Last week’s article provided several ideas to assist you with your planning and preparation as you embark upon a new school year. In the Danielson model for teacher evaluation – that many school districts in New Jersey have adopted – … Continue reading
If you asked your students a simple question, such as, “Who wrote Maniac Magee?” you would probably be met with a simple response. In other words, the student who answers the question correctly would say, “Jerry Spinelli.” And while that … Continue reading
It’s hard to believe, but the summer is halfway over, and unless you teach year-round, the summer break is the largest block of time all year that you have to yourself. If you’re like most teachers, you approach summer with anticipation, planning activities and excursions that you might not have time for from September to June.
Take a few moments today to reflect on your summer thus far, and use that information to ensure that you spend the next several weeks following through with your plans – so you return to the classroom this fall refreshed and invigorated!
With August just around the corner, it’s the perfect time to reflect on how well you’ve managed your schedule so far during the summer. Last week we provided you with several ideas to make the most of your time, including: making staffing decisions early, revising safety procedures if necessary, networking with colleagues, using technology to your advantage, and taking staff input into account.
In all walks of life, we are susceptible to pressure and stress – resulting in negative side effects that range from health complications, to constant worry, to a feeling of general anxiety or unhappiness. Students and teachers are no different, and as the NJ ASK quickly approaches, classroom stress begins to peak. Teachers worry about how their students will do and if they’ve adequately prepared their young test-takers, while students have their own set of worries about their ability to perform with proficiency and to endure the lengthy test sessions. The following tips will help you, as a teacher or student, to both manage stress and prepare for the NJ ASK – without sacrificing your health, mood, or well-being:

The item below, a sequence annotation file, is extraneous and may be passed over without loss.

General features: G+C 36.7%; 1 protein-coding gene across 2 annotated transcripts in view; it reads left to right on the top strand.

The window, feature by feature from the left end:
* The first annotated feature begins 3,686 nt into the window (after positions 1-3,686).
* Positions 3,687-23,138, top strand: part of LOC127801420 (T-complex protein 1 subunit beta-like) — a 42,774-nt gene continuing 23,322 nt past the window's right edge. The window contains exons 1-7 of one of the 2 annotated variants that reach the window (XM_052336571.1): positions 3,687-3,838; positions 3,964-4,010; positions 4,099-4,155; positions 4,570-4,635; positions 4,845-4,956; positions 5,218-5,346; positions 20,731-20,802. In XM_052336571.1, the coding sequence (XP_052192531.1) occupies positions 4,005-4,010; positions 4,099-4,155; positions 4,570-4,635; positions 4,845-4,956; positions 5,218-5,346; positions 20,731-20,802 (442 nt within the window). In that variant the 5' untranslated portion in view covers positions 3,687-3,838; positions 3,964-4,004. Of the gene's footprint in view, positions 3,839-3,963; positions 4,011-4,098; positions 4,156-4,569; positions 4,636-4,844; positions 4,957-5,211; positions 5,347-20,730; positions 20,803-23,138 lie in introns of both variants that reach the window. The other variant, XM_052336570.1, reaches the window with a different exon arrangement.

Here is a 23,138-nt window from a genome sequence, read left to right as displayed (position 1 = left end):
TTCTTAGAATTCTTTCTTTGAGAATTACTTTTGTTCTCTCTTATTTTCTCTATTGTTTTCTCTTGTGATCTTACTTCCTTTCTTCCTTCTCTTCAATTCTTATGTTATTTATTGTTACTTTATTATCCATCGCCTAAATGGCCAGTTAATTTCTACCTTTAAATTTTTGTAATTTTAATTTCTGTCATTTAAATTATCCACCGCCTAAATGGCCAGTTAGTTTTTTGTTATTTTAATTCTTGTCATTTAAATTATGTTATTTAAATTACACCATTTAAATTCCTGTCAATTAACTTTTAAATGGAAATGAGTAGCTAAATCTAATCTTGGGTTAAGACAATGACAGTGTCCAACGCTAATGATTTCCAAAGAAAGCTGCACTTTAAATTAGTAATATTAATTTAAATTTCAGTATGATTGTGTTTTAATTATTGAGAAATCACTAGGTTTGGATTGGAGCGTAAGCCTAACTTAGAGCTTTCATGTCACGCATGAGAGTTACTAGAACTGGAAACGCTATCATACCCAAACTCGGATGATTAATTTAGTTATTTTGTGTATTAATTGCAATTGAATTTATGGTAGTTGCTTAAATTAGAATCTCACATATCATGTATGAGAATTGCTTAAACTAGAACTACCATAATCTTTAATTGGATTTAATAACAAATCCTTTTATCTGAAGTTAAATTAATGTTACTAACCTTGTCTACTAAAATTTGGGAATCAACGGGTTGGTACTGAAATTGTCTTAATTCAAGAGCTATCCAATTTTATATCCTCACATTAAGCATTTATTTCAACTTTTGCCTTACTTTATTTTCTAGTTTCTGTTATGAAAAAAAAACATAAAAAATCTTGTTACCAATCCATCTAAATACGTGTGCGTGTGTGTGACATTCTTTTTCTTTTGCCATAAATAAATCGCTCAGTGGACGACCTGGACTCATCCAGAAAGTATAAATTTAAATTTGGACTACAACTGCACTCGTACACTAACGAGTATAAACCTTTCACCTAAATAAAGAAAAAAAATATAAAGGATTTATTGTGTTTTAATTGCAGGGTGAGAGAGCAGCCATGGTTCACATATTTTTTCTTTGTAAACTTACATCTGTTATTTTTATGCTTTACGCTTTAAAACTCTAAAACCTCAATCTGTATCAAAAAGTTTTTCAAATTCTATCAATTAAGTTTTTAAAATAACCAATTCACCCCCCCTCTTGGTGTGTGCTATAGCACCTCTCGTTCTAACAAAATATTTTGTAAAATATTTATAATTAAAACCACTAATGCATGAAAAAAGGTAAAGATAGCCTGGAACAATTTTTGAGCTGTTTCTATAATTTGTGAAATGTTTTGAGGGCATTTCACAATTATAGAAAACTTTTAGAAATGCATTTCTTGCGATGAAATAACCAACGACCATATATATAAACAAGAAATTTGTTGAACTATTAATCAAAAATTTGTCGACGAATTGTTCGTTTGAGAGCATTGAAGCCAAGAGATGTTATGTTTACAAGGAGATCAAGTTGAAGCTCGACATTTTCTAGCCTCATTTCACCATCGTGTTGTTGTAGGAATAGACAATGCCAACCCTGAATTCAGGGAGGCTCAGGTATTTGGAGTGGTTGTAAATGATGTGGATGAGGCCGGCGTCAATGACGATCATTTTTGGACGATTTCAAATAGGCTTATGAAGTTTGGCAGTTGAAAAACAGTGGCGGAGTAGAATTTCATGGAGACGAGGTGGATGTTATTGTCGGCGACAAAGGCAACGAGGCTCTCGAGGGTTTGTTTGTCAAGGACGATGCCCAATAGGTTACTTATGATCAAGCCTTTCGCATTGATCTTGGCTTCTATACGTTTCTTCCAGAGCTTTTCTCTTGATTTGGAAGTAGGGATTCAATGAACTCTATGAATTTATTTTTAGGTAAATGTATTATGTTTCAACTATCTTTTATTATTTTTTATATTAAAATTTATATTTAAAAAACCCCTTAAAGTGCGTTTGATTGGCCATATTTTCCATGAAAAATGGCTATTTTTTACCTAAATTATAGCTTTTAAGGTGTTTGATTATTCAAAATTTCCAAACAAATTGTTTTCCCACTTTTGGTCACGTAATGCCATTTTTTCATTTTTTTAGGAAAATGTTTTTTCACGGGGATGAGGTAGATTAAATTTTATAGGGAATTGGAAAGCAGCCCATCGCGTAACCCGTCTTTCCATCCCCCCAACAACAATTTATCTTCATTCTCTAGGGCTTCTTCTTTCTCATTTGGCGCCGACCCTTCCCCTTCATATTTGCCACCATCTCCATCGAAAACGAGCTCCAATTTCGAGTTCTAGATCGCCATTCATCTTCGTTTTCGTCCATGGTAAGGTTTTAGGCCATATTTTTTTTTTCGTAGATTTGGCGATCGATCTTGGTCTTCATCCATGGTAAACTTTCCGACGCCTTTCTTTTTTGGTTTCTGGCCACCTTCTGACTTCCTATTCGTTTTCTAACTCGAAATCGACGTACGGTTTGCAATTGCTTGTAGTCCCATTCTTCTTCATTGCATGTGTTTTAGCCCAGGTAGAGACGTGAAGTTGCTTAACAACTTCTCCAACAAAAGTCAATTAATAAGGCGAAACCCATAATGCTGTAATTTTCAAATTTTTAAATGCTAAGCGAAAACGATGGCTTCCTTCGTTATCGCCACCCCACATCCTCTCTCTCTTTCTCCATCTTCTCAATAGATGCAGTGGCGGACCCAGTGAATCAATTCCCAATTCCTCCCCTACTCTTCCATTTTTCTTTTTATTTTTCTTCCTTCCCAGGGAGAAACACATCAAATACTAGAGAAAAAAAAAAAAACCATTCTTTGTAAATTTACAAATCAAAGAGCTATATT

Student Growth Objectives, otherwise known as SGO’s, are on the minds of many Educators this month, as the November 15 deadline for approval grows closer. For those of you who are still a bit unclear on the particulars, below is a brief Description of SGO’s – what they are, how to create them, and what this all means to You as a teacher.
What are SGO’s?
According to AchieveNJ, a “Student Growth Objective is a long-term academic goal that teachers set for groups of students” (from AchieveNJ’s SGO Guidebook)… Continue reading
Transition to the Common Core
Change. The word strikes fear into some educators, while others view it as a welcome breath of fresh air. Teachers are sometimes accused of resisting change, and while that may be true to a certain extent for some, I believe that much of that anxiety results from a fear of the unknown. While it’s true that change takes time and patience, it is important to note that the change we are currently involved in – making the transition to the Common Core – still finds parallels between previous state standards and the new standards.
As a 6th grade teacher in New Jersey, there are definite similarities between the former New Jersey State Standards and the Common Core. Along with those similarities, there are also some differences – especially with respect to the organization of the standards and the level of specificity. Let’s take a closer look at the areas of Reading, Writing, and Language at the sixth grade level… Continue reading